Lager styles are a relatively recent on the global beer scene, when one considers the centuries of ale brewing that predated the production of lagers. The simple difference between a lager and an ale is that the yeast employed for fermentation of a lager works at a cooler temperature and sinks to the bottom of the fermentation vessel, while ale yeasts work at higher temperatures and rise to the top of the vessel. Hence lagers are "bottom fermented" beers.
Dark lager styles began displacing ale styles in the early 1800s in Germany and Bohemia. It was only in the early 20th century that pale lagers rose to prominence when the earliest refrigeration systems, so essential for their reliable production, were introduced. Cheap electric refrigeration after the Second World War lead to pale lager styles dominating the continent of Europe.
The US brewing industry had a hand in the rise of pale lager in the early 20th Century. The American climate necessitated the advent of refrigeration for the distribution of food over long distances during scorching summer months. Such advances also permitted the establishment of breweries in climates where God never intended, a fact probably not lost on some God-fearing citizens who took matters into their own hands during the years between 1919 and 1933.
The Major Lager Styles
Amber lagers are a vaguely defined style of lager much favored by US lager brewers. They are darker in color, anywhere from amber to copper hued, and generally more fully flavored than a standard pale lager. Caramel malt flavors are typical and hopping levels vary considerably from one brewery to the next, though they are frequently hoppier than the true vienna lager styles on which they are loosely based. Alcohol levels are generally a maximum of 5% ABV.
Originally brewed in Thuringia, a state in eastern Germany, these lager style brews were known to be darker in color than their Munich counterparts. Often relatively full-bodied, rarely under 5%ABV, these beers classically feature a bitter chocolate, roasted malt note and a rounded character. Hop accents are generally low. This obscure style was picked up by Japanese brewers and is made in small quantities by all of Japan’s major brewers. Schwarz beers are not often attempted by US craft brewers.
Bocks are a specific type of strong lager historically associated with Germany and specifically the town of Einbeck. These beers range in color from pale to deep amber tones, and feature a decided sweetness on the palate. Bock styles are an exposition of malty sweetness that is classically associated with the character and flavor of Bavarian malt. Alcohol levels are quite potent, typically 5-6% ABV. Hop aromas are generally low though hop bitterness can serve as a balancing factor against the malt sweetness. Many of these beers’ names or labels feature some reference to a goat. This is a play on words in that the word bock also refers to a male goat in the German language. Many brewers choose to craft these beers for consumption in the spring (often called Maibock) or winter, when their warmth can be fully appreciated.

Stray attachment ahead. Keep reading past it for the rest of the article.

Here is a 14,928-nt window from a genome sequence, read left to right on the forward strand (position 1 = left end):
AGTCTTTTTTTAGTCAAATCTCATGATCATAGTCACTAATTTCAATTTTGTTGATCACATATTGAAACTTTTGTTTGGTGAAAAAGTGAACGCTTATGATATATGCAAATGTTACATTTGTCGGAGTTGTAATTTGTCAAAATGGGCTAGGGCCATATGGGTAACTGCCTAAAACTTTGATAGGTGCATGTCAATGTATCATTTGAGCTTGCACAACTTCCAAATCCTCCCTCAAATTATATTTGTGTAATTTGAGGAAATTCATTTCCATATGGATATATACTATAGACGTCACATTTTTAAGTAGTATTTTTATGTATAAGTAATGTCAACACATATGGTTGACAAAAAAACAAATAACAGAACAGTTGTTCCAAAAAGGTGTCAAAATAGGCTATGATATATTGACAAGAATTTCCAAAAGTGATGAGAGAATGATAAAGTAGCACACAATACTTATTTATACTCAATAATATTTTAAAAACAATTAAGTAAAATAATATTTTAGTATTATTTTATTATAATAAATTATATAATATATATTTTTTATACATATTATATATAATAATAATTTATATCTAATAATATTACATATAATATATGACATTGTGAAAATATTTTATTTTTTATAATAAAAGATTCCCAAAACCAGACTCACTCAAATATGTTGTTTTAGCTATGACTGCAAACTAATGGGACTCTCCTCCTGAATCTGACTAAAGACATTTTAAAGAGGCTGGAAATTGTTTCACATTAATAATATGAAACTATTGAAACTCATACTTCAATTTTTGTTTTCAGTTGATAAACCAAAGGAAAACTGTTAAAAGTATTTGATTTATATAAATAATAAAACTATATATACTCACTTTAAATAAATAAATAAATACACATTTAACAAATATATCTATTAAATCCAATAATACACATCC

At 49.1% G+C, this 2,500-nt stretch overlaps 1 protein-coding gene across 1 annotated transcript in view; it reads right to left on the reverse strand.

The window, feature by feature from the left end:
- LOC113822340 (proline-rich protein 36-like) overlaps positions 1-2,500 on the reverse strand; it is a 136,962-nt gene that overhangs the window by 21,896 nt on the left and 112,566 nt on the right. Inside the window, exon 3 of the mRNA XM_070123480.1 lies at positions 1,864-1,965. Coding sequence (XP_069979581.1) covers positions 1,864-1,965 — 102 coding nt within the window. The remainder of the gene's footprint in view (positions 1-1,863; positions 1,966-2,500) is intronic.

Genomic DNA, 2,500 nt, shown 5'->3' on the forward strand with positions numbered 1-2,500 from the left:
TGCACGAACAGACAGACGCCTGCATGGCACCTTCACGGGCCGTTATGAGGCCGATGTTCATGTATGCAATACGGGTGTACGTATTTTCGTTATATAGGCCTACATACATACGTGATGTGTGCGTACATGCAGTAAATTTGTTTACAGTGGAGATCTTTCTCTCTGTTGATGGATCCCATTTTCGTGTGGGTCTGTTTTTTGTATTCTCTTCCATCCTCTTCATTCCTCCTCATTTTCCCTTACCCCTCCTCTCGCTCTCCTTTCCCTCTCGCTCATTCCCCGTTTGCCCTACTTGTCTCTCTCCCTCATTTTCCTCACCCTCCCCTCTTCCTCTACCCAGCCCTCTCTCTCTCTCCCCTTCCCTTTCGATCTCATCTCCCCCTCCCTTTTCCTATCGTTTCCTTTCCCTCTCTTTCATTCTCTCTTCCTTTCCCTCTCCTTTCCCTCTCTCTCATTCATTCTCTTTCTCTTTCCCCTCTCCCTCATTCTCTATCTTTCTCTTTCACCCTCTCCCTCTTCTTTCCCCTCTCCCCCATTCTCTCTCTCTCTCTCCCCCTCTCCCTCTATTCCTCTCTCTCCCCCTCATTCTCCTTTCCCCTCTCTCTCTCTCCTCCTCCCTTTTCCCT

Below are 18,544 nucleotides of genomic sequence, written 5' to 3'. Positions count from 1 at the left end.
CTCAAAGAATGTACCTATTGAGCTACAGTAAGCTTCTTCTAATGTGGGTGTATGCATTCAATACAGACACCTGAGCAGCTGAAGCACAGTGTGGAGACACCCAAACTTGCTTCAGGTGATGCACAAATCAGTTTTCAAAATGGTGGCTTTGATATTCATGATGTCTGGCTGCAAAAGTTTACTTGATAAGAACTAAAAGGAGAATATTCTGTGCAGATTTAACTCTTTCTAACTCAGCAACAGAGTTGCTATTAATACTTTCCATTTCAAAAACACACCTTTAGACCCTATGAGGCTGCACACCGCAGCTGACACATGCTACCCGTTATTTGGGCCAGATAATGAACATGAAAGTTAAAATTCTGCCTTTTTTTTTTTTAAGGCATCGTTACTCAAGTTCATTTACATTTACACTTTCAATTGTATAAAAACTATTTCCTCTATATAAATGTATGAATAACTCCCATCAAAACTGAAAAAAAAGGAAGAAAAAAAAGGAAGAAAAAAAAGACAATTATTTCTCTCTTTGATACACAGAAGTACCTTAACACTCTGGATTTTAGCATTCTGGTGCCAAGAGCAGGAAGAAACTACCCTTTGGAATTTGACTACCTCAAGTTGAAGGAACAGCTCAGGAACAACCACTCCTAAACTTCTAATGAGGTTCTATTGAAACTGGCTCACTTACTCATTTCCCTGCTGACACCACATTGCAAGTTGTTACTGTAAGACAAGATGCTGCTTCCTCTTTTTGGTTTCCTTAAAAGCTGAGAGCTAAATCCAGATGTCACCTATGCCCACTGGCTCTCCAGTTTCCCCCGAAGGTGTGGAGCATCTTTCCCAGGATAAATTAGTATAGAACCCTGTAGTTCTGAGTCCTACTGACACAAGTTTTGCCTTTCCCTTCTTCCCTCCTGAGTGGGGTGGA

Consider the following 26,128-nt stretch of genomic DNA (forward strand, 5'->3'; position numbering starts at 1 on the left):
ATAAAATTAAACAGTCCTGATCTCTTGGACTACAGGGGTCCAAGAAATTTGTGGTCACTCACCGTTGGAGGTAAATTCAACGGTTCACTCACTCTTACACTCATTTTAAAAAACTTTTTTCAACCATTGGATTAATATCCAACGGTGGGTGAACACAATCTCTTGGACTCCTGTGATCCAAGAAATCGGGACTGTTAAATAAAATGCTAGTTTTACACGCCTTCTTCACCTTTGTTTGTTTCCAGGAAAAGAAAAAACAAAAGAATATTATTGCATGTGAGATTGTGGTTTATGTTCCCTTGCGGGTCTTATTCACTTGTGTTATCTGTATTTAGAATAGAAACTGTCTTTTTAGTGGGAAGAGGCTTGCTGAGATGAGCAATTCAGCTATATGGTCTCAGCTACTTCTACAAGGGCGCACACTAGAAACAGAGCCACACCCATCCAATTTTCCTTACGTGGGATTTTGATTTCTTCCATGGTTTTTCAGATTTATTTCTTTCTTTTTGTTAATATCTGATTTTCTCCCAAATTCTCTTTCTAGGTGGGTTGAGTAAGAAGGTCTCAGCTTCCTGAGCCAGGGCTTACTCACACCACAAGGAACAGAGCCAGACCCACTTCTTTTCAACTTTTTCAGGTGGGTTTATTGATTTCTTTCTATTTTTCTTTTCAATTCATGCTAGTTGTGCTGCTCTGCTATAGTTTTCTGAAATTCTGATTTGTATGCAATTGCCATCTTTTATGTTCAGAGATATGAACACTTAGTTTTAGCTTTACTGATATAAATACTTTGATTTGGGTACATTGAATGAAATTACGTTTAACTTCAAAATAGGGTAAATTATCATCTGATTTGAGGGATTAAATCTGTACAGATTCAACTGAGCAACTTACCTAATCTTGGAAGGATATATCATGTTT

Dunkel is the original style of lager, serving as the forerunner to the pale lagers of today. They originated in and around Bavaria, and are widely brewed both there and around the world. This is often what the average consumer is referring to when they think of dark beer. At their best these beers combine the dryish chocolate or licorice notes associated with the use of dark roasted malts and the roundness and crisp character of a lager. Examples brewed in and around Munich tend to be a little fuller-bodied and sometimes have a hint of bready sweetness to the palate, a characteristic of the typical Bavarian malts used.
This is a sub-category of the bock style. Doppelbocks are extra strong, rich and weighty lagers characterized by an intense malty sweetness with a note of hop bitterness to balance the sweetness. Color can vary from full amber to dark brown and alcohol levels are potently high, typically 7-8%ABV. Doppelbocks were first brewed by the Paulaner monks in Munich. At the time, it was intended to be consumed as "liquid bread" during Lent. Most Bavarian examples end in the suffix '-ator', in deference to the first commercial example which was named Salvator (savior) by the Paulaner brewers.